“How crazy is that? This is like six months ago that this has been changed.”
What that means in practice is that when humans impact natural landscapes (by, say, cutting down a forest or destroying a wetland), those emissions are now counted as part of Canada’s carbon footprint.
Pallant said that while some people aren’t fond of the idea of commodifying nature, the development of a national offset standard, along with the inclusion of nature-based emissions in Canada’s climate reports, creates a major incentive for governments to protect nature.
For example, Pallant is working on a forest carbon economy fund that will allow communities to unlock the value of carbon stored on the landscape, offering them options for revenue beyond logging and simultaneously helping Canada meet its climate goals.
“The goal is to make improvements in nature actually affect the Canadian federal government’s bottom line,” he said.
Carbon offsets could also “massively” help fund new Indigenous Protected Areas, according to Pallant.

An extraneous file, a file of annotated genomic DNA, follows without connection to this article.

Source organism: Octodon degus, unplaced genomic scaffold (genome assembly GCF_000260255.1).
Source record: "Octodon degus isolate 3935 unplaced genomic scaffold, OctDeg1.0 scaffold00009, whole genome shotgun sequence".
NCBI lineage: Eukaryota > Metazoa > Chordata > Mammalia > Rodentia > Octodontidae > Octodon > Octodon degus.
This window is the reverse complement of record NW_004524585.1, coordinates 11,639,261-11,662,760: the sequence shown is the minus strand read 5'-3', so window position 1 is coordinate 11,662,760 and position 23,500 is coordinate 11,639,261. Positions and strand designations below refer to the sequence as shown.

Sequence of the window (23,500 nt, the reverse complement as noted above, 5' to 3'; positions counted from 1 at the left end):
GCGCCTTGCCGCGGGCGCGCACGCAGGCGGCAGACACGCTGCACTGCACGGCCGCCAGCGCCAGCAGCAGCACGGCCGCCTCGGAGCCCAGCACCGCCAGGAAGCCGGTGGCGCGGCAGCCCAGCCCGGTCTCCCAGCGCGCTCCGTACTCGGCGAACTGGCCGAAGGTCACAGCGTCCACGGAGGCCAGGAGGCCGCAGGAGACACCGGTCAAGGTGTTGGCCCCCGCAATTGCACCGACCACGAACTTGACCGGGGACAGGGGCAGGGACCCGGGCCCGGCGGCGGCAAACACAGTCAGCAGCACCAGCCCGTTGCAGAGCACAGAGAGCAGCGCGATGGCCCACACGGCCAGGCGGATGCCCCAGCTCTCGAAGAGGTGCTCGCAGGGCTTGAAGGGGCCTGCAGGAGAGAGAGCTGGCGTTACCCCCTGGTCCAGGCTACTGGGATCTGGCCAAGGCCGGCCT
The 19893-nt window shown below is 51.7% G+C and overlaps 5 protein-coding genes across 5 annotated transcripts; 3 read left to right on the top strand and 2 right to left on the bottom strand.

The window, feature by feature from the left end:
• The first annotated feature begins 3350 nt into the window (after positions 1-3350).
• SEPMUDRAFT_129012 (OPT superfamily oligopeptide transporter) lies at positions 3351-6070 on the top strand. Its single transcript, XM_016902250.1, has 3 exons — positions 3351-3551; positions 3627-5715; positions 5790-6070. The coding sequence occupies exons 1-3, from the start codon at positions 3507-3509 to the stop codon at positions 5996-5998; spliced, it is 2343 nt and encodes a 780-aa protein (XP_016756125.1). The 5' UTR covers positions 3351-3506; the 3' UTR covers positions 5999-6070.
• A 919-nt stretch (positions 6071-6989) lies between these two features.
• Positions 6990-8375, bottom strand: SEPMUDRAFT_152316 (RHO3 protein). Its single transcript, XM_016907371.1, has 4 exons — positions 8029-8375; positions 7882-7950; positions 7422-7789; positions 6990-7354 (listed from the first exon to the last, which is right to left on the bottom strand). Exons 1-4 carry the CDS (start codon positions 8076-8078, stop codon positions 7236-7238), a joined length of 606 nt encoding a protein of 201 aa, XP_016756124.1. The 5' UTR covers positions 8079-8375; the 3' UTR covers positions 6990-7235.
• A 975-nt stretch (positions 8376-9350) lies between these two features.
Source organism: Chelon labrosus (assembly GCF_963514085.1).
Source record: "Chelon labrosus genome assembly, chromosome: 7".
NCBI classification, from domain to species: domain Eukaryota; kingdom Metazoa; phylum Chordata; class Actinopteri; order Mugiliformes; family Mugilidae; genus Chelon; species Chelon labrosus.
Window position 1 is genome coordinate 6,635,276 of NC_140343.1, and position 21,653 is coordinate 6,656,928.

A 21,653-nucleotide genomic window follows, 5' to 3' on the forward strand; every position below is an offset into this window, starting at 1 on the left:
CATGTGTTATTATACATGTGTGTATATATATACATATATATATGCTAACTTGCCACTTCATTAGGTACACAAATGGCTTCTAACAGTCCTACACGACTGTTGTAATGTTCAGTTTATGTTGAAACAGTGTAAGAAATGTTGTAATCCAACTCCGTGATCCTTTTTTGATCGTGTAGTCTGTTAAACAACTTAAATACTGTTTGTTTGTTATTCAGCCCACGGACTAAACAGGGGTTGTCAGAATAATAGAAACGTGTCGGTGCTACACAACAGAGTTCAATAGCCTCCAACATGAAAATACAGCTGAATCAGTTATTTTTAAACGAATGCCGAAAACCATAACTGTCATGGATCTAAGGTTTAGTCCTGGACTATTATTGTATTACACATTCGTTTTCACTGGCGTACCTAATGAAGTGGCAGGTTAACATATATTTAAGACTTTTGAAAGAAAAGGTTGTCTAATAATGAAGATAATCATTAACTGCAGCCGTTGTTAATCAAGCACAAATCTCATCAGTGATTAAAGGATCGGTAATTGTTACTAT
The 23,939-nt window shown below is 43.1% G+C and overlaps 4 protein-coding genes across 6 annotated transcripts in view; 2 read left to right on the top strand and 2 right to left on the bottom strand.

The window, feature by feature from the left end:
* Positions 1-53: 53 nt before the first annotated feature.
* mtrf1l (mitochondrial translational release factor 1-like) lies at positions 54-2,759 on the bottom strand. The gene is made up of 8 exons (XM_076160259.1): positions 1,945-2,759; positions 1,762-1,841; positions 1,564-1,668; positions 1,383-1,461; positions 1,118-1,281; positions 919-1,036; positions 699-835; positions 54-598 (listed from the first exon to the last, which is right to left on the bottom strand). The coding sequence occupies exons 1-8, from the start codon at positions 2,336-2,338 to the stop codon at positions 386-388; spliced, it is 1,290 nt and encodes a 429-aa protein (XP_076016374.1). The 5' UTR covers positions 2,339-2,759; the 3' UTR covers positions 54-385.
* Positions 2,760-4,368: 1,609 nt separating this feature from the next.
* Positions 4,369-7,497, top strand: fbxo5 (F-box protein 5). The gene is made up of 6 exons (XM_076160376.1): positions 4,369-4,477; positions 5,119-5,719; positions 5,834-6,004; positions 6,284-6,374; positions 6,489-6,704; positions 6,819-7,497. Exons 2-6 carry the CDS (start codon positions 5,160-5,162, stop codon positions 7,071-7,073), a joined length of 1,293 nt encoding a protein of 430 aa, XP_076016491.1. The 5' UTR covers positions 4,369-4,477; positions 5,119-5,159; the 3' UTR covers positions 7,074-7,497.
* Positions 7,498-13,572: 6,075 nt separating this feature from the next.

While the Great Bear Rainforest is the leading example of how carbon offsets can work, it’s also an example of how things can get, well, complicated.
The Great Bear agreement has faced challenges in recent years, with the credits established in the forest struggling to find buyers. Across the country, various carbon offset programs have so far failed to get off the ground due to lack of demand for offsets and hefty costs to get projects underway.
Here’s what you need to know about carbon offsets and nature-based climate solutions.
Nature-based climate solutions can look like a lot of different things in practice: carbon offsets from forest protection, designation of Indigenous Protected and Conserved Areas and national parks, restoring coastal ecosystems like kelp forests or ranchers earning carbon credits for maintaining native grasslands on their properties, to name just a few.
What brings all of these concepts together is the ultimate goal of protecting or restoring nature in part due to its ability to store carbon.
Lisa Young — executive director of Unama’ki Institute of Natural Resources, which represents five Mi’kmaq communities on Cape Breton Island — noted that Indigenous people have been practising conservation for thousands of years but new opportunities are emerging through Canada’s desire to reduce emissions and protect biodiversity.